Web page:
This morning at the gym, I unfortunately overheard the conversation of three older women who were on the machines next to me. It wasn’t really eavesdropping, as they were speaking quite loudly in a public gym. The conversation disturbed me.
The conversation focused on the church all three women attend. They were talking about the pastor and his family. At first, they were simply lobbying their complaints against their pastor. Then, the conversation turned towards his family. One woman said, “I don’t know what the deal is with his wife. It’s like she thinks she’s too good for us.” Another responded, “Oh, and their kids. I’m not convinced that middle one is his. Her skin coloring looks like there’s something mixed in her that isn’t her father.” The third lady said, “I’m not really sure about the oldest daughter. The folks in my Sunday school class are trying to figure out what she is. Gay, bisexual or just weird.”
I found myself in an odd situation. I simply could not believe that I was overhearing this conversation in a public setting. But, I was not part of the conversation. Should I speak up or attempt to ignore these ladies.
When they started “trying to figure out what she is”, I decided that enough is enough. So, I interrupted their conversation. My soapbox speech went something like this:
“Excuse me, but I couldn’t help overhearing your conversation. Can I make a suggestion? Maybe instead of “trying to figure out” what your pastors daughter happens to be, maybe you could simply love her? In fact, instead of openly gossiping and complaining about your pastor and his family, maybe you could just love them. I’ve got to tell you, I’m surprised at how openly and loudly you are having this type of discussion in a public setting. I can’t imagine what you must say about your pastor and his family when you aren’t in public. I’ve got to tell you, it’s a horrible witness. I don’t know your pastor or what church you go to, but I can tell you this…based on what I’ve heard this morning, I would never want to set foot in your church. I’m going to say a prayer for your pastor and his family today because they obviously have a difficult charge.”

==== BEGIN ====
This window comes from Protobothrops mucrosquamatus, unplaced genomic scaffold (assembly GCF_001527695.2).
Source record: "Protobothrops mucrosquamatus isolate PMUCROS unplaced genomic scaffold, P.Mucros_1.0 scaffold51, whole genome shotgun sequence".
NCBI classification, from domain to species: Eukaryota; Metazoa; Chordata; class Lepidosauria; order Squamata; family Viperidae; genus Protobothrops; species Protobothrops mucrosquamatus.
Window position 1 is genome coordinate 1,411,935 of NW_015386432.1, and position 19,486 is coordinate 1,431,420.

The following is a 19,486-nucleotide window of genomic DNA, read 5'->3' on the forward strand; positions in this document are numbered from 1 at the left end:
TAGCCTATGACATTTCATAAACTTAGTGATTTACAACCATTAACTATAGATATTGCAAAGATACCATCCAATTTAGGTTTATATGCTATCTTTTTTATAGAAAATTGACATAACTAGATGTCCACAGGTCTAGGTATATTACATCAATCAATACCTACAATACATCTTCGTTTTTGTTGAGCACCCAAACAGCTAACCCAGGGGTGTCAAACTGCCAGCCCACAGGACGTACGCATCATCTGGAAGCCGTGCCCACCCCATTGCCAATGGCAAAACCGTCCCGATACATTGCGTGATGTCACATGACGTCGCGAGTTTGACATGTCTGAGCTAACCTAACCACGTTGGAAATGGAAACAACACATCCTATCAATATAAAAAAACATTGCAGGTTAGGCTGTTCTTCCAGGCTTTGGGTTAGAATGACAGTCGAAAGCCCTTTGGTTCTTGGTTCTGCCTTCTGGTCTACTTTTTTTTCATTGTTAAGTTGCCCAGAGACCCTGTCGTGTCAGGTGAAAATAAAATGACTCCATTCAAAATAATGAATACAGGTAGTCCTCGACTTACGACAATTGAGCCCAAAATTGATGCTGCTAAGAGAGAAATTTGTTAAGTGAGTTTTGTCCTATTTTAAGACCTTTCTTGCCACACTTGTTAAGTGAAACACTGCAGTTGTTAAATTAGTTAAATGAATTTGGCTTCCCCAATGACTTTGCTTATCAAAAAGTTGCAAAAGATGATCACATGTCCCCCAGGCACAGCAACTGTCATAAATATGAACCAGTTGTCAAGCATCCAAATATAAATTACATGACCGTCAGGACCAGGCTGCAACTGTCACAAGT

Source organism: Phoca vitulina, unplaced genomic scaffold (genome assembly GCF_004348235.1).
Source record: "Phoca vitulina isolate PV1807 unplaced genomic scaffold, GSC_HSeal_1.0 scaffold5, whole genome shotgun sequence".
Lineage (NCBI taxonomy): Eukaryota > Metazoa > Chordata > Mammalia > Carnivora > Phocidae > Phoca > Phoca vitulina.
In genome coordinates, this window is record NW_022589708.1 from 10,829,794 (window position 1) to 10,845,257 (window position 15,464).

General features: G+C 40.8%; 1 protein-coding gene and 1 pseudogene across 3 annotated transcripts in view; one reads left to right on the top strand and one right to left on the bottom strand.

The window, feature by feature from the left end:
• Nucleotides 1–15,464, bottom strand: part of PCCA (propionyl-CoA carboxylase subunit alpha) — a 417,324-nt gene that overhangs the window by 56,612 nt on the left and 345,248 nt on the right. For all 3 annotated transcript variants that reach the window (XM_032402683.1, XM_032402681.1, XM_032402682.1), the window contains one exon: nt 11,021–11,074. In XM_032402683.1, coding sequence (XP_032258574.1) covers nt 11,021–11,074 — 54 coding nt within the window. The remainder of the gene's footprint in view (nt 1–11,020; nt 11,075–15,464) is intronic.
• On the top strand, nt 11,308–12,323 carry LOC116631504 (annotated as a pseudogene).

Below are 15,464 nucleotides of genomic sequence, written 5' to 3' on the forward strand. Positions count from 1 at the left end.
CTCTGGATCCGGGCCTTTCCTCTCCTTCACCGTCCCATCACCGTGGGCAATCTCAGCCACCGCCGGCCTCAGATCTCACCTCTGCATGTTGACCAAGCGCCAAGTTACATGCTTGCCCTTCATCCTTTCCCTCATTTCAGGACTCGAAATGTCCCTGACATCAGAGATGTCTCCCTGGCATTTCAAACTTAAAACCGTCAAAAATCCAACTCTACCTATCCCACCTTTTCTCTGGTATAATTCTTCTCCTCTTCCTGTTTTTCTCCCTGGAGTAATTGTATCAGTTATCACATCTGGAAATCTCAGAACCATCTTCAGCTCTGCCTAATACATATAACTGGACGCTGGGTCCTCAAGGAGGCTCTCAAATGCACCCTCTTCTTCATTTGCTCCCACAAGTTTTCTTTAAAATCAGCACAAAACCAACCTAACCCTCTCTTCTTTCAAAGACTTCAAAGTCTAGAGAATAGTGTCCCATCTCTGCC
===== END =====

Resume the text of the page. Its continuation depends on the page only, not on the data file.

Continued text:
As I started to walk away, all three looked embarrassed and one said, “You know, you’re right. I’m sorry.”
To be honest, most days I would probably have just done my best to ignore them and walk away. But, I imagined what it must be like for that young girl to go to a church where folks are “trying to figure out what she is”. I imagined what it must be like for that pastors wife to interact with people who are making harsh, and most likely uninformed, judgments about her. I imagined what it must be like for the pastors child who people are wondering if the pastor is the father. Then, I imagined what it would be like if church folk talked about me and my family this way. And, let’s be honest, I know it happens. I’m not so naive as to believe that I’m so awesome that church folk don’t talk about me or my family in not-so-loving ways.
As I thought about this, I found myself thinking, “Man, I sure hope someone would speak up on my behalf. So, man up and say something.” Sure, I felt like an arrogant, self-righteous jerk.
I’m sure when I walked out of the gym they probably though or said, “What an arrogant asshole! Who in the hell does he think he is?” Of course, these were “good church ladies”. So, they probably dressed their curse words up in Sunday clothes and said, “How rude and disrespectful was that? I tell you, younger generations just have no respect for their elders.” Oh well. I really don’t give a damn what they thought of me.
Maybe you should just try loving them. I have a feeling this is the call for all of us. Those folks we have a tendency to judge…maybe we should just try loving them. Those people who drive us crazy…maybe we should just try loving them. Those people we disagree with…maybe we should just try loving them. Those people who happen to be different…maybe we should just try loving them. Those three older women gossiping and complaining about their pastor…maybe I should just try loving them.
Now, I’m sure it will be a little awkward the next time I run into these women at the gym. I bet they’ll avoid using the machines near me. I